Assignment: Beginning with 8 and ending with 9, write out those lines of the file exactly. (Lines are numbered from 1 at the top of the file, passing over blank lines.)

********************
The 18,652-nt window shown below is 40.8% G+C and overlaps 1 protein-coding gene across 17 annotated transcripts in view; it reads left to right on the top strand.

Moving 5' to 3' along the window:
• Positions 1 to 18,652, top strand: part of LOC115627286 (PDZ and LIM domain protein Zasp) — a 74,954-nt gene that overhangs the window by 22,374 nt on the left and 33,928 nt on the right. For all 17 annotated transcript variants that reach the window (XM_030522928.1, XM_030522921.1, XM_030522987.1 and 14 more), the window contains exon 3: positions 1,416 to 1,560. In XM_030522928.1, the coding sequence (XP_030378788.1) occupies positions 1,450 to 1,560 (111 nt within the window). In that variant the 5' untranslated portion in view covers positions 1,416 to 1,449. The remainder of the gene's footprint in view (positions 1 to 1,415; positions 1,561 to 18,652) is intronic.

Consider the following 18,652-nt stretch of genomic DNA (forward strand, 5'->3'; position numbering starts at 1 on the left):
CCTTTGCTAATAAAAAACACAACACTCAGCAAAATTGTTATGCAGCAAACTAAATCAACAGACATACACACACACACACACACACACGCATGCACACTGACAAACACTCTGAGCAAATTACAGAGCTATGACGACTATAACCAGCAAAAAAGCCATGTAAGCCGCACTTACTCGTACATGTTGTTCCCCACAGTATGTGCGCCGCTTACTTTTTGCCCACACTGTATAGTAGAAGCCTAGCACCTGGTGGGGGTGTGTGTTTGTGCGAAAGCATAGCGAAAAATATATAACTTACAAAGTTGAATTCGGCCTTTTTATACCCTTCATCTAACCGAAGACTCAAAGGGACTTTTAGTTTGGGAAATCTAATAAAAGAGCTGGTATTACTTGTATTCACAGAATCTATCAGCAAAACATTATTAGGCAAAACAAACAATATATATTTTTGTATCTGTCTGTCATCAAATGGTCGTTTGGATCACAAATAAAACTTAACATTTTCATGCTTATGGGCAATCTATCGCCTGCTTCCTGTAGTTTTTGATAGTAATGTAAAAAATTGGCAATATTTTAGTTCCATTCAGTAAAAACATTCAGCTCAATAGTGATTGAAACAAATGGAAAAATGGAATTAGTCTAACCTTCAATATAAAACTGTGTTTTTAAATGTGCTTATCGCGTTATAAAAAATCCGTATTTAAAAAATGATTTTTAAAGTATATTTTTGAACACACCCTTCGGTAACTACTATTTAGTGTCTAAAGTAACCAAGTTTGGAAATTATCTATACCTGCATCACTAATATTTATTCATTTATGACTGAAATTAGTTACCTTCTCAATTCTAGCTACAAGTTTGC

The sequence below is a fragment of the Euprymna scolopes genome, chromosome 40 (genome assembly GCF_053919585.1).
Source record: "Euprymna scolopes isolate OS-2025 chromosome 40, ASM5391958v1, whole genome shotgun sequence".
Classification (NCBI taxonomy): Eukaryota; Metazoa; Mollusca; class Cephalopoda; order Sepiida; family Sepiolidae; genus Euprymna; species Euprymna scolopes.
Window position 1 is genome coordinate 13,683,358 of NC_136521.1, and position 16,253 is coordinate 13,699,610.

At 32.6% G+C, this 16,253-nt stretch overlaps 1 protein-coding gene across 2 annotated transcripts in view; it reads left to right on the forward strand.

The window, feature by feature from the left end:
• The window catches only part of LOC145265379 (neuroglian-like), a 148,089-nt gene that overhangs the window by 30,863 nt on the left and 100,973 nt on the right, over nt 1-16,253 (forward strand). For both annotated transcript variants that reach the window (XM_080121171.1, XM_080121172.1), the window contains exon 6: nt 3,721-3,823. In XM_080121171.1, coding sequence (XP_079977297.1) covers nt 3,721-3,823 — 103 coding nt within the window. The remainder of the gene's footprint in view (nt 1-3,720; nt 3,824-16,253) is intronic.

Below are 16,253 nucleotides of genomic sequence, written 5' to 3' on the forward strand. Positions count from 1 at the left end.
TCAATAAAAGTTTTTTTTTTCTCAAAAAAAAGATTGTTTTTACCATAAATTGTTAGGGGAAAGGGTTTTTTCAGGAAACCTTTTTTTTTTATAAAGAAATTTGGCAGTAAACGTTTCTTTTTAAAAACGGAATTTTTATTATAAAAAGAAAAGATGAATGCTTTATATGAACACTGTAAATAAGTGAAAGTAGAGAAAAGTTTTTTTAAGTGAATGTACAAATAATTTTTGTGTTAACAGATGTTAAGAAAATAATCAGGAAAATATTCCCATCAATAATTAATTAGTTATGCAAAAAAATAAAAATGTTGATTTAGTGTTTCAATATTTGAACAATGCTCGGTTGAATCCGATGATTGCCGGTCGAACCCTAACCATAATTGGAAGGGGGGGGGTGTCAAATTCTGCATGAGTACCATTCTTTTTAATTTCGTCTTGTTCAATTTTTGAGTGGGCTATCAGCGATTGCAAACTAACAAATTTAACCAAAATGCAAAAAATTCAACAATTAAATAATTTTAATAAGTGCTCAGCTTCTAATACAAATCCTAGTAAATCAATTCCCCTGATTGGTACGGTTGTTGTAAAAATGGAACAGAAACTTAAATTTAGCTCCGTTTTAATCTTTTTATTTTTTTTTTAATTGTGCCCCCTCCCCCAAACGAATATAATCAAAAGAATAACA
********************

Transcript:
Classification (NCBI taxonomy): Eukaryota; Metazoa; Mollusca; class Cephalopoda; order Sepiida; family Sepiolidae; genus Euprymna; species Euprymna scolopes.
Window position 1 is genome coordinate 13,683,358 of NC_136521.1, and position 16,253 is coordinate 13,699,610.